N03L and Others,
I think it might be a bit too late for you as you most likely blew away your databases but hopefully this will help others. I was having the same issue of the synchronization service not starting after being unprovisioned. I was reading this article to see what might be the problem and I came across this section:
"Firstly, you must run the UPS Service Instance as the Farm Account. Just because its possible to change the service identity in Manage Service Accounts, doesn’t mean it will work, and more importantly it is unsupported. So don’t change it.
Next, the Farm Account must be a local administrator of the machine running the UPS Service Instance during provisioning only. When we hit Start in Services in Server a series of tasks are run, which are akin to running the second stage of the Forefront Identity Manager setup. Many of these tasks require local machine administrator rights. You must grant this right before hitting start, and more importantly they must be applied. As the Farm Account is running services on your box (SPTimerV4 and the Central Admin app pool) we must simulate a log off and log on for the change in rights to be applied. You can do this by restarting SPTimerV4, or better yet, rebooting the machine. Once UPS is provisioned you can remove the Farm Account from the local administrators group."
Because we have had problems in the past with the UPSS I tend to watch as the service is being provisioned to watch it set the service accounts, startup type and then start the services. This time I noticed it was trying to start the FIM sync service as the synchronization account and not the farm admin, this made me go check settings. It turns out that SharePoint changed the manage service account entry to our sync account. I have a feeling there is some bug in the UPS provision process that checks for synchronization connections and if there is one it changes the UPSS managed account to the account used there instead of the farm account. Which according to the above is a no-no. I am about a year behind on my blogging but if I get a chance i'll write this up on mine in more details.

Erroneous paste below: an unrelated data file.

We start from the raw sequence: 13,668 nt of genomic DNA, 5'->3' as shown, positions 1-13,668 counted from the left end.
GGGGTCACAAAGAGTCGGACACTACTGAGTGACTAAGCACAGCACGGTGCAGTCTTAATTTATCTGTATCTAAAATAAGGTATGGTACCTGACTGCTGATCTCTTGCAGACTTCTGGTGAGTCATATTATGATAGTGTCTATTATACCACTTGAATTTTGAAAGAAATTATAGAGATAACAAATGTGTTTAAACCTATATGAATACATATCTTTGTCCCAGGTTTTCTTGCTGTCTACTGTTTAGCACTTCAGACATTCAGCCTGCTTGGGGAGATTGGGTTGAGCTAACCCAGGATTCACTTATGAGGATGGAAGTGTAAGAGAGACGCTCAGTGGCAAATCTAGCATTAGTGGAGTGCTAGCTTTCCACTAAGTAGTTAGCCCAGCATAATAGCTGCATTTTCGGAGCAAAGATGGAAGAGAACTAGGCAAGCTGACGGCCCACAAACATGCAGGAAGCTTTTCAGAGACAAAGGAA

where τ is the longest relaxation time of the chain. The relaxation time depends on a number of factors, most notably the molecular weight of the chain. 673 For short chains, where hydrodynamic interactions are negligible, the relaxation time is predicted from the Rouse model to have the scaling τ ~ L 2 . In longer chains, the hydrodynamic interactions between different segments of the chain affect its relaxation, leading to a scaling τ ~ L 3 ν , where ν is the Flory exponent. In some of the systems we will encounter, the chain will be confined inside a small enough channel where we cannot neglect the hydrodynamic screening caused by the walls (which reduces the hydrodynamic interactions between segments of the chain) or the additional friction due to the presence of these walls. The relaxation time is often measured in a separate experiment to determine the Deborah number in the flow. We should also note that there appear to be two separate time scales characterizing the relaxation of a highly extended chain in a slit. 674 The first relaxation time is related to the formation of blobs, followed by a second one related to the relaxation of the chain of blobs.
As a general introduction to all of these theories and models, it's important to realise that no-one fully knows the extent to which personality is determined by genetics and hereditary factors, compared to the effects of up-bringing, culture, environment and experience. Nature versus Nurture: no-one knows. Most studies seem to indicate that it's a bit of each, roughly half and half, although obviously it varies person-to-person.